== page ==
For many first-generation entrepreneurs, the natural progression for growth would be to pursue an initial public offering (IPO) and listing of the business as a public company. There is a certain glamour about an IPO which a trade sale cannot match.

Broadly, an IPO could involve the sale of both new shares (proceeds to the business to fund expansion, growth and working capital) and existing shares (proceeds to the selling shareholders). While family ownership and control may be diluted as a result of the IPO, it also provides:

(i) a platform for further fundraising after the IPO for future growth,
(ii) access to institutional investors who may have limited mandates of trading in public equities, and
(iii) a liquid market for the shareholding interests in the company.

The choice of the IPO jurisdiction is also important, and key considerations will include:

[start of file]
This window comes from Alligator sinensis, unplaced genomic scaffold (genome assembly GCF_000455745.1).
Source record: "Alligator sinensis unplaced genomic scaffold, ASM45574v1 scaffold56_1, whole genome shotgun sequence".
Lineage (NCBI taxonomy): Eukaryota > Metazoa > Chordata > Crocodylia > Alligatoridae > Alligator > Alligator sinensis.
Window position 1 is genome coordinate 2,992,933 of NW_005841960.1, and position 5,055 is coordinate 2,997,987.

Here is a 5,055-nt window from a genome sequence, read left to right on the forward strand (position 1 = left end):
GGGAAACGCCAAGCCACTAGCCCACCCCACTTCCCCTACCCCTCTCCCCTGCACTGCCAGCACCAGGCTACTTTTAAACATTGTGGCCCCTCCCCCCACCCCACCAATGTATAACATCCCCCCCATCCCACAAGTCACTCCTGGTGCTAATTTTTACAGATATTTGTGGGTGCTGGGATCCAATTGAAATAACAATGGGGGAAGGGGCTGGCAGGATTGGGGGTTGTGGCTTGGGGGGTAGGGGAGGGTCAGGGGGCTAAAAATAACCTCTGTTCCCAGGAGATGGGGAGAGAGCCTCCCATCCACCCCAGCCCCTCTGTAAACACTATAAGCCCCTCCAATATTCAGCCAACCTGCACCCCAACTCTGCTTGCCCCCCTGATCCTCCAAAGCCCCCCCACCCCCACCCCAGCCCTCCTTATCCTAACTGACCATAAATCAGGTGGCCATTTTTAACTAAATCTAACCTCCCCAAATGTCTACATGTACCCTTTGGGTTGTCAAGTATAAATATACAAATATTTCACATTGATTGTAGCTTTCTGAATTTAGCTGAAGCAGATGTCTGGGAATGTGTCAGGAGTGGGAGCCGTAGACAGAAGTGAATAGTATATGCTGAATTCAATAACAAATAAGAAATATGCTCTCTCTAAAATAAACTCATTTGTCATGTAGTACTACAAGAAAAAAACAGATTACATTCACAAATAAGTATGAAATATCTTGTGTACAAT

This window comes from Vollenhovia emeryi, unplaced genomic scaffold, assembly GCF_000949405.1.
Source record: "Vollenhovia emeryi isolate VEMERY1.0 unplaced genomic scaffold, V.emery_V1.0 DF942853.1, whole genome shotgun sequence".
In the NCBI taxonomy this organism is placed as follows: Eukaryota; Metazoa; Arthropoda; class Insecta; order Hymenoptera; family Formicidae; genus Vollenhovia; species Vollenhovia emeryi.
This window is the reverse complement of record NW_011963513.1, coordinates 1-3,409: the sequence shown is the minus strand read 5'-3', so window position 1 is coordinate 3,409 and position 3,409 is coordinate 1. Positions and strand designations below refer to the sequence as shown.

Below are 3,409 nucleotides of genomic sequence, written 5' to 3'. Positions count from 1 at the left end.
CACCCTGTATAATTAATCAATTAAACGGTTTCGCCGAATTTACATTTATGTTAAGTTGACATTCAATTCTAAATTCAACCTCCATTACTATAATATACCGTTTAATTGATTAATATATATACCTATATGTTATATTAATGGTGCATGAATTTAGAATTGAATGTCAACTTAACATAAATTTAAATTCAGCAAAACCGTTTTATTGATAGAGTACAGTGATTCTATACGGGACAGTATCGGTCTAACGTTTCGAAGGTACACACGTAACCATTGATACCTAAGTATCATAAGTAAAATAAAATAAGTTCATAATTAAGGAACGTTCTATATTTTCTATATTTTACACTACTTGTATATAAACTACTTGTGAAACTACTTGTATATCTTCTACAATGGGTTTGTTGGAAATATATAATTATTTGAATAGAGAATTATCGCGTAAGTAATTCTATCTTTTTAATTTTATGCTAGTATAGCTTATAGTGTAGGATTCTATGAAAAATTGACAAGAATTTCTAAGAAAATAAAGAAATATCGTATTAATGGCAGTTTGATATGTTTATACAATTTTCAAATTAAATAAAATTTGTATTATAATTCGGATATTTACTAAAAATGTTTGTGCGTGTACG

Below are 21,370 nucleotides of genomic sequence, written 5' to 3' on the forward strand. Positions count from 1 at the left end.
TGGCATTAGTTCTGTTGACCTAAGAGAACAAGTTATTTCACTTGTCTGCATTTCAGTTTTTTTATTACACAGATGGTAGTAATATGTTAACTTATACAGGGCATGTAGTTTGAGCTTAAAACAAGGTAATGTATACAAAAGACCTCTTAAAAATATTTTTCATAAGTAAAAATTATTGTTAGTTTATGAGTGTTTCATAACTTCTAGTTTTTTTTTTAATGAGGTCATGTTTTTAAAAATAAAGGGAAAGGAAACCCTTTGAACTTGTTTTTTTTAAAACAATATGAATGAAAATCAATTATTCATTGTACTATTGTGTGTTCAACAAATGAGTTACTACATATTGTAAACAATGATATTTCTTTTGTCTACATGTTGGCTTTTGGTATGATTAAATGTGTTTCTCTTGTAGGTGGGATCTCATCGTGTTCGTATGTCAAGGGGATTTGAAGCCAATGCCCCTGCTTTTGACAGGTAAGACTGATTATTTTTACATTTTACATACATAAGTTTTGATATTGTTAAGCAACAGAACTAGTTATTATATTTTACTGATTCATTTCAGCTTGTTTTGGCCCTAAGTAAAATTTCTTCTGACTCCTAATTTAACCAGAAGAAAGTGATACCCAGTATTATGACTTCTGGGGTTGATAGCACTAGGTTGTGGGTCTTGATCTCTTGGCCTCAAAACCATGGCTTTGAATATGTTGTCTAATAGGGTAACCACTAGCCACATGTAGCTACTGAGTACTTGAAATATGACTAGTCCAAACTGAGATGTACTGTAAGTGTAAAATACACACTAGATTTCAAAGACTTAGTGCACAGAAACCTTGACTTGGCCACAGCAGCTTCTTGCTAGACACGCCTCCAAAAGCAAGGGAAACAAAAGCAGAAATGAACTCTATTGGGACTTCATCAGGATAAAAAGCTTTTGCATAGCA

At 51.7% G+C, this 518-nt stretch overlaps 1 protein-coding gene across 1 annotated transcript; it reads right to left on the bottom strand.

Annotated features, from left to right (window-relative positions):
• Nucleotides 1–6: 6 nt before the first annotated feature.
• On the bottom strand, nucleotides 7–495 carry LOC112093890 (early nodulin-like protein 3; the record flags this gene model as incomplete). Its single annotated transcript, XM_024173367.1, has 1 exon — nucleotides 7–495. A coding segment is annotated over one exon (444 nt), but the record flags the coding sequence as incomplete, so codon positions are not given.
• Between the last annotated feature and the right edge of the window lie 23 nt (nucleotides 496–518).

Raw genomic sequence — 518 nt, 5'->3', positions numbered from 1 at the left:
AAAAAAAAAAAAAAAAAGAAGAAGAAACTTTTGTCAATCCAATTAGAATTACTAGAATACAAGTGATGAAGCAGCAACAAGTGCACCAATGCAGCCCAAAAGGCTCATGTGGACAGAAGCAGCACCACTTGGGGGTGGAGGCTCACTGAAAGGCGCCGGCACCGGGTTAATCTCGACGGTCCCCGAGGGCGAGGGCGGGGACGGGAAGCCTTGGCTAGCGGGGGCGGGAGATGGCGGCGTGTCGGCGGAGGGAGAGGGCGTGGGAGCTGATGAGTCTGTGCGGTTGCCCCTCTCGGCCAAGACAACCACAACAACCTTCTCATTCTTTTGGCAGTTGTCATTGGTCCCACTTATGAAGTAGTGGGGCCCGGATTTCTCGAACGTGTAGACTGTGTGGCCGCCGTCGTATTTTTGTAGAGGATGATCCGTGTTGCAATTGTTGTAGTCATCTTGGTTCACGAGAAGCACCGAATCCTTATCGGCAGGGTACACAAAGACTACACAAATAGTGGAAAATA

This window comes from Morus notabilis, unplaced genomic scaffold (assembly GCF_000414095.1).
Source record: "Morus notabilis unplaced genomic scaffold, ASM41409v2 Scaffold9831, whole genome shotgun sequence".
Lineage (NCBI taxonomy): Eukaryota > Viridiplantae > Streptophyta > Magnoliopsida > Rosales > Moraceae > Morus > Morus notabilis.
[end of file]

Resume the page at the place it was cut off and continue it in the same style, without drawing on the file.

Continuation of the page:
(i) the main geographic markets the business is present in and its future areas of growth,
(ii) the visibility of the business to local and foreign investors,
(iii) sector valuations, and
(iv) liquidity and ease of fundraising.

An IPO may be glamorous, but the road there and beyond requires significant commitment of time and resources by the owners and management of any business, and can take anywhere from six to 12 months, depending on the complexity of the operations.


Founders should, as they gear up for succession, take note of these key matters which could lay the groundwork for a smoother transition and would be applicable regardless of which route the founders choose to take.